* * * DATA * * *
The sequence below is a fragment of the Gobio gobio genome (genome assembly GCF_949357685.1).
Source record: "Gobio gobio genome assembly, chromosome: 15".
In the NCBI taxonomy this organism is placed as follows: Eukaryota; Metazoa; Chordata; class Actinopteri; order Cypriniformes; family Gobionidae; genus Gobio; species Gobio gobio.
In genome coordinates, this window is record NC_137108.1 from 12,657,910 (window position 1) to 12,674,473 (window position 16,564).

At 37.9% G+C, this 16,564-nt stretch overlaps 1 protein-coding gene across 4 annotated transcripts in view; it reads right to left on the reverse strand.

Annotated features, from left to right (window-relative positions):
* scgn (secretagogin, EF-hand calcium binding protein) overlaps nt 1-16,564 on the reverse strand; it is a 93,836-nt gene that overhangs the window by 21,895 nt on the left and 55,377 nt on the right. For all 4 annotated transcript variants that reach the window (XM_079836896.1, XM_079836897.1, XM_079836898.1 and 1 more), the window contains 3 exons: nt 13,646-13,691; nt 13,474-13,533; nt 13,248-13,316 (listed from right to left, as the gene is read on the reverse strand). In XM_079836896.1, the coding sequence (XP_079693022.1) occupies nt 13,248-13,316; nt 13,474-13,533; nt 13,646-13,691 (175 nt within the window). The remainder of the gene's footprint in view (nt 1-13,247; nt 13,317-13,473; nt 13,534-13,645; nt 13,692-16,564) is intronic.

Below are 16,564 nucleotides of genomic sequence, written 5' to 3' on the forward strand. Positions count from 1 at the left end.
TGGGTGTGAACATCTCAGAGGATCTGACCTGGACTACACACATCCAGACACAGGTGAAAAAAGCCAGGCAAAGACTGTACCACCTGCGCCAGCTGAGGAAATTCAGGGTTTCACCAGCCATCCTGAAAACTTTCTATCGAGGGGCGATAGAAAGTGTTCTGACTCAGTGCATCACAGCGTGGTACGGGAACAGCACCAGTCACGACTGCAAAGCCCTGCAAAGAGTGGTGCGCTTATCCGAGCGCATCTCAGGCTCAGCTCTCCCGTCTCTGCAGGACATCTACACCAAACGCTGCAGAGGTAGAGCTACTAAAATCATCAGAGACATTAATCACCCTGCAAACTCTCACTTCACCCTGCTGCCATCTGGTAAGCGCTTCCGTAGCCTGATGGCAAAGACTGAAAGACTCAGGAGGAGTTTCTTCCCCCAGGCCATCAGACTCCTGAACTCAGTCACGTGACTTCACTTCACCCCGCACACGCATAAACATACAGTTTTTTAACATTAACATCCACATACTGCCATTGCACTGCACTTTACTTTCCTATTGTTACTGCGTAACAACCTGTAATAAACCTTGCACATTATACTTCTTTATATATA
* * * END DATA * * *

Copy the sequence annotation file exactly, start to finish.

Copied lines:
The sequence below is a fragment of the Gobio gobio genome (genome assembly GCF_949357685.1).
Source record: "Gobio gobio genome assembly, chromosome: 15".
In the NCBI taxonomy this organism is placed as follows: Eukaryota; Metazoa; Chordata; class Actinopteri; order Cypriniformes; family Gobionidae; genus Gobio; species Gobio gobio.
In genome coordinates, this window is record NC_137108.1 from 12,657,910 (window position 1) to 12,674,473 (window position 16,564).

At 37.9% G+C, this 16,564-nt stretch overlaps 1 protein-coding gene across 4 annotated transcripts in view; it reads right to left on the reverse strand.

Annotated features, from left to right (window-relative positions):
* scgn (secretagogin, EF-hand calcium binding protein) overlaps nt 1-16,564 on the reverse strand; it is a 93,836-nt gene that overhangs the window by 21,895 nt on the left and 55,377 nt on the right. For all 4 annotated transcript variants that reach the window (XM_079836896.1, XM_079836897.1, XM_079836898.1 and 1 more), the window contains 3 exons: nt 13,646-13,691; nt 13,474-13,533; nt 13,248-13,316 (listed from right to left, as the gene is read on the reverse strand). In XM_079836896.1, the coding sequence (XP_079693022.1) occupies nt 13,248-13,316; nt 13,474-13,533; nt 13,646-13,691 (175 nt within the window). The remainder of the gene's footprint in view (nt 1-13,247; nt 13,317-13,473; nt 13,534-13,645; nt 13,692-16,564) is intronic.

Below are 16,564 nucleotides of genomic sequence, written 5' to 3' on the forward strand. Positions count from 1 at the left end.
TGGGTGTGAACATCTCAGAGGATCTGACCTGGACTACACACATCCAGACACAGGTGAAAAAAGCCAGGCAAAGACTGTACCACCTGCGCCAGCTGAGGAAATTCAGGGTTTCACCAGCCATCCTGAAAACTTTCTATCGAGGGGCGATAGAAAGTGTTCTGACTCAGTGCATCACAGCGTGGTACGGGAACAGCACCAGTCACGACTGCAAAGCCCTGCAAAGAGTGGTGCGCTTATCCGAGCGCATCTCAGGCTCAGCTCTCCCGTCTCTGCAGGACATCTACACCAAACGCTGCAGAGGTAGAGCTACTAAAATCATCAGAGACATTAATCACCCTGCAAACTCTCACTTCACCCTGCTGCCATCTGGTAAGCGCTTCCGTAGCCTGATGGCAAAGACTGAAAGACTCAGGAGGAGTTTCTTCCCCCAGGCCATCAGACTCCTGAACTCAGTCACGTGACTTCACTTCACCCCGCACACGCATAAACATACAGTTTTTTAACATTAACATCCACATACTGCCATTGCACTGCACTTTACTTTCCTATTGTTACTGCGTAACAACCTGTAATAAACCTTGCACATTATACTTCTTTATATATA